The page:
I have been quite absent from the blogosphere recently, but not without good cause. Actually really there isn't a good cause I have just been filling my free time with other not so productive activities. These have included playing the new Call of Duty and Assassin's Creed, watching Dexter on Netflix, and reading books on change psychology.
Just like you can't have good without bad you have to balance being unproductive with moments of productivity. In the past couple weeks I have catching up on studying as we near the end of the semester, working on a new nutritional coaching program, and experimenting with "flow". Actually as I write this I am sitting at Panera working on a study guide for my third Biochemistry test tomorrow morning and to take a break from all the chemical reactions and structures I thought I would share some great reading with you.
On a more relevant note to you I'd like to let you know that I am looking for two new online training clients and if you are interested in I'd love to hear from you. Simply go here and fill out the application at the bottom of the page to apply for a free consultation with me. For online services I offer a great rate and a guarantee on all my services.
Now for that reading material I promised to share with you.
This is a pretty controversial argument currently in the lifting scene and with a lot of top figures in the industry taking sides it is only getting much more mainstream. Tony Gentilcore does a great job here taking us through the different sides of the argument and which is more appropriate for most people.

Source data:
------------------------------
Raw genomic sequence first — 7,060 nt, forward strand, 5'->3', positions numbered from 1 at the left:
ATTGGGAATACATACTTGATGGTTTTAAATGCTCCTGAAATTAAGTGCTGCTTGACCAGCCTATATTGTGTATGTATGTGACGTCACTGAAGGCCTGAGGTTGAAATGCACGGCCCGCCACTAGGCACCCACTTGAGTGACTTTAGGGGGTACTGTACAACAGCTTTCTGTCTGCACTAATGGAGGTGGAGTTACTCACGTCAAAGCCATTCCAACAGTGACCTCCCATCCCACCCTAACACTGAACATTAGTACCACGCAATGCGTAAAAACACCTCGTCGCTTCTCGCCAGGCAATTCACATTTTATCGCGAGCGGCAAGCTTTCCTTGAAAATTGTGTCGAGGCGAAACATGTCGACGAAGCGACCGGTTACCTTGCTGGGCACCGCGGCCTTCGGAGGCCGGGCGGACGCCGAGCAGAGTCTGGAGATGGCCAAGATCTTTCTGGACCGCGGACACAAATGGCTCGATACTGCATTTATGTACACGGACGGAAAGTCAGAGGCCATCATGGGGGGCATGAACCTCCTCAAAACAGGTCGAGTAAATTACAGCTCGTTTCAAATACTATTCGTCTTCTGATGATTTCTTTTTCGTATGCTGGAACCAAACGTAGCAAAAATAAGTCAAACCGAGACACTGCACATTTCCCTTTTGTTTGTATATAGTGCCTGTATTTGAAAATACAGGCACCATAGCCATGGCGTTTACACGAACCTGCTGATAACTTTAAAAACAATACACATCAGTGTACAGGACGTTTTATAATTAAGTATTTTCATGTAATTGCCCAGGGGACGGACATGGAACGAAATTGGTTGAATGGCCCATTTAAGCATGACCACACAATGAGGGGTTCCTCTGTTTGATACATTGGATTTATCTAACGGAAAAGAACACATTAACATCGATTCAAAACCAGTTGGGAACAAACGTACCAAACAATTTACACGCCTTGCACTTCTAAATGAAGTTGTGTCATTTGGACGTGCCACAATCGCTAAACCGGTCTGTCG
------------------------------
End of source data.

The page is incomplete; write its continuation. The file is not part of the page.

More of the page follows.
For any ladies out there, especially those of you who have struggled with body issues this is a must read. Enough said there.
Training adaptations do not occur while training, but while recovering. This means if we want to optimize training adaptations we need to optimize recovery using as many methods as possible. Chris Beardsley does a great job of geeking out on the topic of recovery and going to the literature to see what evidence is behind different modalities.
I think a recent trend in the fitness world has been to assume that all people should be able to perform a particular lift with a certain form and if you cannot perform the exercise with this form you have some sort of dysfunction that needs corrected. But what I think we have forgotten is that different people have different anatomy resulting in different expressions of movement. This is something that Bret Contreras talks a bit out in this article as well as explaining several different variations for the squat and deadlift.
Just some more of Bret Contreras getting geeky about glutes and biomechanics.
Here is a great post full of actionable knowledge that I think many people are completely overlooking in their pursuit for a better body. Stop getting caught up in the minutia.
If you need some inspiration or motivation to exit a self pity party this will definitely fulfill the need.
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